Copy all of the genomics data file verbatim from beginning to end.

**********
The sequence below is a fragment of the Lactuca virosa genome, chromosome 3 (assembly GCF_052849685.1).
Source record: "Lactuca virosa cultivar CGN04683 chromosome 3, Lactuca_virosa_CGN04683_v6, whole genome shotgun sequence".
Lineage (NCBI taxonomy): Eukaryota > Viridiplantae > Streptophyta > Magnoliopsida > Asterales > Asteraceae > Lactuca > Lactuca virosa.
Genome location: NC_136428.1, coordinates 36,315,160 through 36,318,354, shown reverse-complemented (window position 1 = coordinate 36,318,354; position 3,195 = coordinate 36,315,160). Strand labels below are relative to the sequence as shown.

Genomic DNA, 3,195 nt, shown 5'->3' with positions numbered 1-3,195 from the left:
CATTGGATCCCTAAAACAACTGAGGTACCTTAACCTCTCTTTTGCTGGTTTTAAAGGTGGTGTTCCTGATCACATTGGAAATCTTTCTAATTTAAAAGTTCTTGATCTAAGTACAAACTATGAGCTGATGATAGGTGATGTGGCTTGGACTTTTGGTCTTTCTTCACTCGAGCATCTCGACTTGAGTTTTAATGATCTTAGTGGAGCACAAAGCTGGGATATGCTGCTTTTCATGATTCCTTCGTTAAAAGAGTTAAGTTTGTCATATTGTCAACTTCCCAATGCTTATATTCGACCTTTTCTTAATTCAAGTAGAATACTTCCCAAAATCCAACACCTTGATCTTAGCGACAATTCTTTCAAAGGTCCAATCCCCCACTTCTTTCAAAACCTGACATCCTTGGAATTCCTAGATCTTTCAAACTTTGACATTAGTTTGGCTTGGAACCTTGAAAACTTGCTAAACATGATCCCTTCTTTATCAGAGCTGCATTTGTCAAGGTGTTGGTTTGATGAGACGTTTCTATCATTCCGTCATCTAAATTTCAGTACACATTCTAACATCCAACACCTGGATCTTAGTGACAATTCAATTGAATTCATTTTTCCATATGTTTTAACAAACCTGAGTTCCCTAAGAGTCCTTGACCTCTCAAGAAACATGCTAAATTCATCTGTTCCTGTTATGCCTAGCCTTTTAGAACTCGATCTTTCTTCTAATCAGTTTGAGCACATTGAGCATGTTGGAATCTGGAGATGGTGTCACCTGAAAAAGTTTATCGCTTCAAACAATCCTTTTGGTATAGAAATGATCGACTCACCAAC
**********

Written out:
The sequence below is a fragment of the Lactuca virosa genome, chromosome 3 (assembly GCF_052849685.1).
Source record: "Lactuca virosa cultivar CGN04683 chromosome 3, Lactuca_virosa_CGN04683_v6, whole genome shotgun sequence".
Lineage (NCBI taxonomy): Eukaryota > Viridiplantae > Streptophyta > Magnoliopsida > Asterales > Asteraceae > Lactuca > Lactuca virosa.
Genome location: NC_136428.1, coordinates 36,315,160 through 36,318,354, shown reverse-complemented (window position 1 = coordinate 36,318,354; position 3,195 = coordinate 36,315,160). Strand labels below are relative to the sequence as shown.

Genomic DNA, 3,195 nt, shown 5'->3' with positions numbered 1-3,195 from the left:
CATTGGATCCCTAAAACAACTGAGGTACCTTAACCTCTCTTTTGCTGGTTTTAAAGGTGGTGTTCCTGATCACATTGGAAATCTTTCTAATTTAAAAGTTCTTGATCTAAGTACAAACTATGAGCTGATGATAGGTGATGTGGCTTGGACTTTTGGTCTTTCTTCACTCGAGCATCTCGACTTGAGTTTTAATGATCTTAGTGGAGCACAAAGCTGGGATATGCTGCTTTTCATGATTCCTTCGTTAAAAGAGTTAAGTTTGTCATATTGTCAACTTCCCAATGCTTATATTCGACCTTTTCTTAATTCAAGTAGAATACTTCCCAAAATCCAACACCTTGATCTTAGCGACAATTCTTTCAAAGGTCCAATCCCCCACTTCTTTCAAAACCTGACATCCTTGGAATTCCTAGATCTTTCAAACTTTGACATTAGTTTGGCTTGGAACCTTGAAAACTTGCTAAACATGATCCCTTCTTTATCAGAGCTGCATTTGTCAAGGTGTTGGTTTGATGAGACGTTTCTATCATTCCGTCATCTAAATTTCAGTACACATTCTAACATCCAACACCTGGATCTTAGTGACAATTCAATTGAATTCATTTTTCCATATGTTTTAACAAACCTGAGTTCCCTAAGAGTCCTTGACCTCTCAAGAAACATGCTAAATTCATCTGTTCCTGTTATGCCTAGCCTTTTAGAACTCGATCTTTCTTCTAATCAGTTTGAGCACATTGAGCATGTTGGAATCTGGAGATGGTGTCACCTGAAAAAGTTTATCGCTTCAAACAATCCTTTTGGTATAGAAATGATCGACTCACCAAC